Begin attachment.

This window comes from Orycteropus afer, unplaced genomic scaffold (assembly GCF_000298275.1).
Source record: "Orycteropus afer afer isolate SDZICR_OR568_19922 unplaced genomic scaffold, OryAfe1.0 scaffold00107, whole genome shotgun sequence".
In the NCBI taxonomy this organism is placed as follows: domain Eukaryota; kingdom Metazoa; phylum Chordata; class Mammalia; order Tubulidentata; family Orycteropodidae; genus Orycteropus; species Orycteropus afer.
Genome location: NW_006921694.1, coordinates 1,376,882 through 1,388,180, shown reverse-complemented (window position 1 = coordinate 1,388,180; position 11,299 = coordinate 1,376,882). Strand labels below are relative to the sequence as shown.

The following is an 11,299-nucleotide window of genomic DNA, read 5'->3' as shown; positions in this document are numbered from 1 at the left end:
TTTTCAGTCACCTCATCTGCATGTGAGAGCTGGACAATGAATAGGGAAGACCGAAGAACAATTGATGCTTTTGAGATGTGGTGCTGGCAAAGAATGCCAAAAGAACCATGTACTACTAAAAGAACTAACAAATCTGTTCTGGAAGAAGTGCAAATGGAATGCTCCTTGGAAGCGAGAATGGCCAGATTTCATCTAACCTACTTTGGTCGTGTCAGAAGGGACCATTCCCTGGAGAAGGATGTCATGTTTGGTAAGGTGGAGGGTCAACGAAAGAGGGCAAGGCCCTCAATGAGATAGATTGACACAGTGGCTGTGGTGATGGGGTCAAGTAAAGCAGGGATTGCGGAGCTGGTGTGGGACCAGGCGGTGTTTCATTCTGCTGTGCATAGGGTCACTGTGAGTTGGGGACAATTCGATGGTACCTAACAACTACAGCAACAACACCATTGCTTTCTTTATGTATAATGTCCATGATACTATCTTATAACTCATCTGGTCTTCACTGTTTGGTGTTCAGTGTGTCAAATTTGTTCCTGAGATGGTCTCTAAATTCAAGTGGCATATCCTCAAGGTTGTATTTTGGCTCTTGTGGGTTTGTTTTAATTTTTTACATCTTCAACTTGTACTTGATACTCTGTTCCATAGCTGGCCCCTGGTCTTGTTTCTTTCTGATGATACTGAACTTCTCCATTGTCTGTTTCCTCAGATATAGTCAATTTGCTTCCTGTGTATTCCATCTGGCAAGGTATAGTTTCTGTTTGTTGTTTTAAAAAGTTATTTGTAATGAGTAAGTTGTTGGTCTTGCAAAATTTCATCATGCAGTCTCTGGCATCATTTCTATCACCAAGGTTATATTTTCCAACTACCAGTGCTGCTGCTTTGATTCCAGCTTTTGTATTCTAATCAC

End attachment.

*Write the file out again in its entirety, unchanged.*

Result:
This window comes from Orycteropus afer, unplaced genomic scaffold (assembly GCF_000298275.1).
Source record: "Orycteropus afer afer isolate SDZICR_OR568_19922 unplaced genomic scaffold, OryAfe1.0 scaffold00107, whole genome shotgun sequence".
In the NCBI taxonomy this organism is placed as follows: domain Eukaryota; kingdom Metazoa; phylum Chordata; class Mammalia; order Tubulidentata; family Orycteropodidae; genus Orycteropus; species Orycteropus afer.
Genome location: NW_006921694.1, coordinates 1,376,882 through 1,388,180, shown reverse-complemented (window position 1 = coordinate 1,388,180; position 11,299 = coordinate 1,376,882). Strand labels below are relative to the sequence as shown.

The following is an 11,299-nucleotide window of genomic DNA, read 5'->3' as shown; positions in this document are numbered from 1 at the left end:
TTTTCAGTCACCTCATCTGCATGTGAGAGCTGGACAATGAATAGGGAAGACCGAAGAACAATTGATGCTTTTGAGATGTGGTGCTGGCAAAGAATGCCAAAAGAACCATGTACTACTAAAAGAACTAACAAATCTGTTCTGGAAGAAGTGCAAATGGAATGCTCCTTGGAAGCGAGAATGGCCAGATTTCATCTAACCTACTTTGGTCGTGTCAGAAGGGACCATTCCCTGGAGAAGGATGTCATGTTTGGTAAGGTGGAGGGTCAACGAAAGAGGGCAAGGCCCTCAATGAGATAGATTGACACAGTGGCTGTGGTGATGGGGTCAAGTAAAGCAGGGATTGCGGAGCTGGTGTGGGACCAGGCGGTGTTTCATTCTGCTGTGCATAGGGTCACTGTGAGTTGGGGACAATTCGATGGTACCTAACAACTACAGCAACAACACCATTGCTTTCTTTATGTATAATGTCCATGATACTATCTTATAACTCATCTGGTCTTCACTGTTTGGTGTTCAGTGTGTCAAATTTGTTCCTGAGATGGTCTCTAAATTCAAGTGGCATATCCTCAAGGTTGTATTTTGGCTCTTGTGGGTTTGTTTTAATTTTTTACATCTTCAACTTGTACTTGATACTCTGTTCCATAGCTGGCCCCTGGTCTTGTTTCTTTCTGATGATACTGAACTTCTCCATTGTCTGTTTCCTCAGATATAGTCAATTTGCTTCCTGTGTATTCCATCTGGCAAGGTATAGTTTCTGTTTGTTGTTTTAAAAAGTTATTTGTAATGAGTAAGTTGTTGGTCTTGCAAAATTTCATCATGCAGTCTCTGGCATCATTTCTATCACCAAGGTTATATTTTCCAACTACCAGTGCTGCTGCTTTGATTCCAGCTTTTGTATTCTAATCAC